She went to the police department--the sheriff's department, to be specific--and when they found out who the alleged perpetrator was, they backed off and told her that they weren't going to prosecute him, file charges on him.
She went to the university, and the university offered her counseling, but the counselor knew the people involved, the defendant's family, so the counselor said: I can't help you. It is a conflict of interest.
But no other counselor was provided. She went into deep depression. She withdrew from the University of Alabama, and she went back to Texas and went to SMU for the next semester.
She wasn't at SMU very long at all before she took her own life because the criminal justice system wasn't justice for her. It failed her.
As a result, we have offered bipartisan legislation, Representative Jayapal and others, Representative Sewell. We have offered legislation, the Megan Rondini Sexual Assault Victims Protection Act, which is to make sure that a sexual assault forensic examiner or a sexual assault forensic nurse is available for people like Megan when they show up at a hospital, that universities make sure that they have the right medical exam. Otherwise, we end up with people like Megan who take their own life.
That piece of legislation is pending, and I know the Ways and Means Committee and Energy and Commerce Committee are working on that. Hopefully, we can get it to the House floor next week before we recess.
Topics like human trafficking, sexual abuse, and domestic violence are topics that we need to discuss to make sure that we can get a grip on it and stop that. Counseling, resources, and shelters are much more readily available to victims of crime than ever before in our history.
Human traffickers and those caught buying human trafficking victims can no longer escape the long arm of the law, and that is one of the things I like about the long arm of the law. It can go after those individuals.
Of course, our system is not perfect because it is run by people, but it is still the best that we have. The men and women who pledge to protect and serve as our first responders overwhelmingly do so with honor throughout our country. Those who pin the badge over their heart and go out there every day to protect and serve the rest of us always deserve our utmost recognition and respect.
As a prosecutor and a judge, I worked with some of Houston's finest police, as I call them. During my time in Congress, I had the privilege of getting to know the Texas sheriffs along the Texas-Mexico border. They are a special breed of law officers.
I have visited every county along the southern border, from El Paso to the mouth of the Boca Chica at the Gulf of Mexico. It is 1,254 miles from New Orleans to Washington, D.C. That is about the distance of the Texas-Mexico border.
I have held field hearings, flown the Rio Grande with the Texas Air National Guard. I think I may have walked all of those 1,254 miles, including much of it that goes to California from El Paso.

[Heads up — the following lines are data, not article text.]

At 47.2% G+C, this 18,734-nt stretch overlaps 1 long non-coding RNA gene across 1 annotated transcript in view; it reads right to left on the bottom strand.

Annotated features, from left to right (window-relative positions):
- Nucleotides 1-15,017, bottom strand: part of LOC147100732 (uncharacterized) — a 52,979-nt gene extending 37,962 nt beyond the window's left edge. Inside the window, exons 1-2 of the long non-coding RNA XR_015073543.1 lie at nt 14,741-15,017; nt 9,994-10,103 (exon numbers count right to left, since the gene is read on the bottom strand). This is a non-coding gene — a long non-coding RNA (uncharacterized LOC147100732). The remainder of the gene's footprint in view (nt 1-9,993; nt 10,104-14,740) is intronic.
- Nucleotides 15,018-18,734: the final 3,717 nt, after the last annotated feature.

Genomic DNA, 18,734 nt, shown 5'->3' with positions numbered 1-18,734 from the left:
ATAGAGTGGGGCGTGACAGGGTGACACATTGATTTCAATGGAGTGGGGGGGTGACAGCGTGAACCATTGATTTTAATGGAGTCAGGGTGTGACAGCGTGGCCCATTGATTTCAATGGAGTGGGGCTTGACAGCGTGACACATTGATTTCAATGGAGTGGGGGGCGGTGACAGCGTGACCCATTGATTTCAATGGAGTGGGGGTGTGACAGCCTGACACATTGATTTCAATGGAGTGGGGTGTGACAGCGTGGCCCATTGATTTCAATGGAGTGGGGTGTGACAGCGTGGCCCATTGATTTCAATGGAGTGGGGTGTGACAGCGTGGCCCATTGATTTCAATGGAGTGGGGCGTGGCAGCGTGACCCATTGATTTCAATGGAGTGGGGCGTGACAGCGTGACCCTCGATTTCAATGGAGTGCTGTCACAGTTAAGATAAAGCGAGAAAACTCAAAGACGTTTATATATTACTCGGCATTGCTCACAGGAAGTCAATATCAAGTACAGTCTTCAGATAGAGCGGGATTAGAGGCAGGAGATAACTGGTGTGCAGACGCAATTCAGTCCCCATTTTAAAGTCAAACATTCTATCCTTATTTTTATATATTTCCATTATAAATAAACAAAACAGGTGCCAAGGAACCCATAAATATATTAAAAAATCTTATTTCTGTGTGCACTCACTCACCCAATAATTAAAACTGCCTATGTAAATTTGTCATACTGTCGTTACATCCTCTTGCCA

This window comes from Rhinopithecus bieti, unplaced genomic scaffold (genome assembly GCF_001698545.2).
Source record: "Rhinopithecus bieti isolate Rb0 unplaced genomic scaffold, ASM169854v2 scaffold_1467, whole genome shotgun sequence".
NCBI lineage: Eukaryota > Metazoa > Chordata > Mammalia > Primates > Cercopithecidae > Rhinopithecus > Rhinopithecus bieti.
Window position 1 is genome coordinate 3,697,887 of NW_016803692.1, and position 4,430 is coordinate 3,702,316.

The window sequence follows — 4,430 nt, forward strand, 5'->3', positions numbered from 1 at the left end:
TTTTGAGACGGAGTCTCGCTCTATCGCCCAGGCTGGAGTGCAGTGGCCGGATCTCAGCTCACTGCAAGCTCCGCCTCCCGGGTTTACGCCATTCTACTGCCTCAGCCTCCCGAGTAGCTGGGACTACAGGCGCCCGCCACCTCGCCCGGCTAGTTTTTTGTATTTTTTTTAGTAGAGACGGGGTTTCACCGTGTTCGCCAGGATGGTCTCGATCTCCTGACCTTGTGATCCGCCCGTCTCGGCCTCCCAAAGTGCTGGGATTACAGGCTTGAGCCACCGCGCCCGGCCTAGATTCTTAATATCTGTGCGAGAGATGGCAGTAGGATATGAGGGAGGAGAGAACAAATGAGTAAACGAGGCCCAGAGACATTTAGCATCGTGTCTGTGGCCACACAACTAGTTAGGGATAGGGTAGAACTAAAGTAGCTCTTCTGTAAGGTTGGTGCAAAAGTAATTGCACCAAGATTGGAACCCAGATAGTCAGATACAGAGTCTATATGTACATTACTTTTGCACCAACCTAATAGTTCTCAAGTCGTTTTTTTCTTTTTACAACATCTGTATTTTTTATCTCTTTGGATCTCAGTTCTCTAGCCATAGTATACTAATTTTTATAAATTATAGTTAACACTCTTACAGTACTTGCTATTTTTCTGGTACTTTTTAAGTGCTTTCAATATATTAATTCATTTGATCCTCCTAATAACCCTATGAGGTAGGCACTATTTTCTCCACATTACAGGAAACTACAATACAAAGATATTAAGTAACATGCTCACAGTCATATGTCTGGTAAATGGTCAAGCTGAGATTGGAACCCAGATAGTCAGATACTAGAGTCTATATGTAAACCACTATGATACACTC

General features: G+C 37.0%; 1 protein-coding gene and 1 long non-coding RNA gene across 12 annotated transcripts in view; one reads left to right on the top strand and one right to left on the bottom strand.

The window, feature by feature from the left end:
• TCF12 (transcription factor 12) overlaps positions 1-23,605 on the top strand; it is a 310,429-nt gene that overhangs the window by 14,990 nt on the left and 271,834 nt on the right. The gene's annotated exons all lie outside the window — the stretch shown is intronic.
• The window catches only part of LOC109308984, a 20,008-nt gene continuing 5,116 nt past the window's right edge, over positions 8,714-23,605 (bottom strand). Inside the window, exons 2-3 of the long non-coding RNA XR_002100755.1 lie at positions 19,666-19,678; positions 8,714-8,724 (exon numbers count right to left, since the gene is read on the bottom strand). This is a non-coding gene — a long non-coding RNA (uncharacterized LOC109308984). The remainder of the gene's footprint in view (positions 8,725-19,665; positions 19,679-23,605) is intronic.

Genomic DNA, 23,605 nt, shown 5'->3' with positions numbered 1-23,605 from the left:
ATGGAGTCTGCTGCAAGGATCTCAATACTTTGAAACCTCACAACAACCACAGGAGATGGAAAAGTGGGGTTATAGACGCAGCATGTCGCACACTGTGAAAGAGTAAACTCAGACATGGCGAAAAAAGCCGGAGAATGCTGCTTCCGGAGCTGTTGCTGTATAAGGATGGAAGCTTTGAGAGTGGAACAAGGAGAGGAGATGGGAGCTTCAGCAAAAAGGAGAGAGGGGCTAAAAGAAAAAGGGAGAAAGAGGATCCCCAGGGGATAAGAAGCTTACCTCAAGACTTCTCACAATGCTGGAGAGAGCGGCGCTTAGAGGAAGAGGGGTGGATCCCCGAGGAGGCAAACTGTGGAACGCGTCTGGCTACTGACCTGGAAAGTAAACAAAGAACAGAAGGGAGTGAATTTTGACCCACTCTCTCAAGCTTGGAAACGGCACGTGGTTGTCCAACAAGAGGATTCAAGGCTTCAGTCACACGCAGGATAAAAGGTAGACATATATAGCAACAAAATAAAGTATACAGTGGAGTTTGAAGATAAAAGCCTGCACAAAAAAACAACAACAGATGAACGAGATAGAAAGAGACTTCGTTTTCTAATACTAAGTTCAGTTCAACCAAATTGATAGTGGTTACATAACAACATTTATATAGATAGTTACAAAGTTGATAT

I have made several dozen trips down there, and I have traveled the Rio Grande River with our peace officers, in particular, the Texas Department of Public Safety in their fast boats.
Down on the border, I have seen the good; I have seen the bad; and I have seen a lot of the ugly. I have met a lot of people on both sides of the border.
No matter what our position is on the issue of immigration, our total disregard for border enforcement has cost our State and our Nation tremendously, from the lives lost to the communities on both sides of the border. It has been destroyed by the cartel violence.
Mr. Speaker, as you know, the cartels control the southern border. They control the border with Mexico on the southern side. They control what takes place. And they control the violence.
We cannot turn a blind eye to the real issues because it is eroding our national security. Border towns on both sides of the border are unique, and the Texas border towns have their own personalities like no others. For some people, they are the lyrics in country songs and stories of college days.
Long before a Houston billionaire added the Cadillac Bar to his restaurant empire, it was an institution in Nuevo Laredo that generations of Texans and Mexican families enjoyed together. But now, Nuevo Laredo, across the river from Laredo, is a ghost town, like many other border towns that we share, because the drug cartels control the environment.
It seems to me that we haven't done enough, and border security and immigration must go hand in hand. We must do both, but they are not the same. It is not, nor will it ever be, an either-or option. We have tried to do all we can in my office to cut the red tape and send more money and boots to the border, and tell the hard, unpopular truth about what is going on in our southern border.
Obviously, our Nation needs to secure the border. We are debating that very issue these last 2 weeks we are in session, about whether or not to secure the border. Well, I would think that we should. We cannot afford anything less. A country without borders will cease to be a country at all.
Mr. Speaker, I don't understand why we secure the borders of other countries but we don't secure our own. I have been to Afghanistan, and we are protecting their border against the bad guys coming in from Pakistan. We have American troops protecting the border of the Koreas and all over the world. We are protecting the borders of a lot of countries, but we don't protect our own, and I don't understand why.
As a veteran and a son of a World War II veteran, as I mentioned, I think the United States has the greatest military that has ever existed. I have been in Afghanistan, Iraq, and other places to see our military. They are the best in the world, no question about it. Second place isn't even close. We must recognize our military's contributions, both during service and after our troops come back home.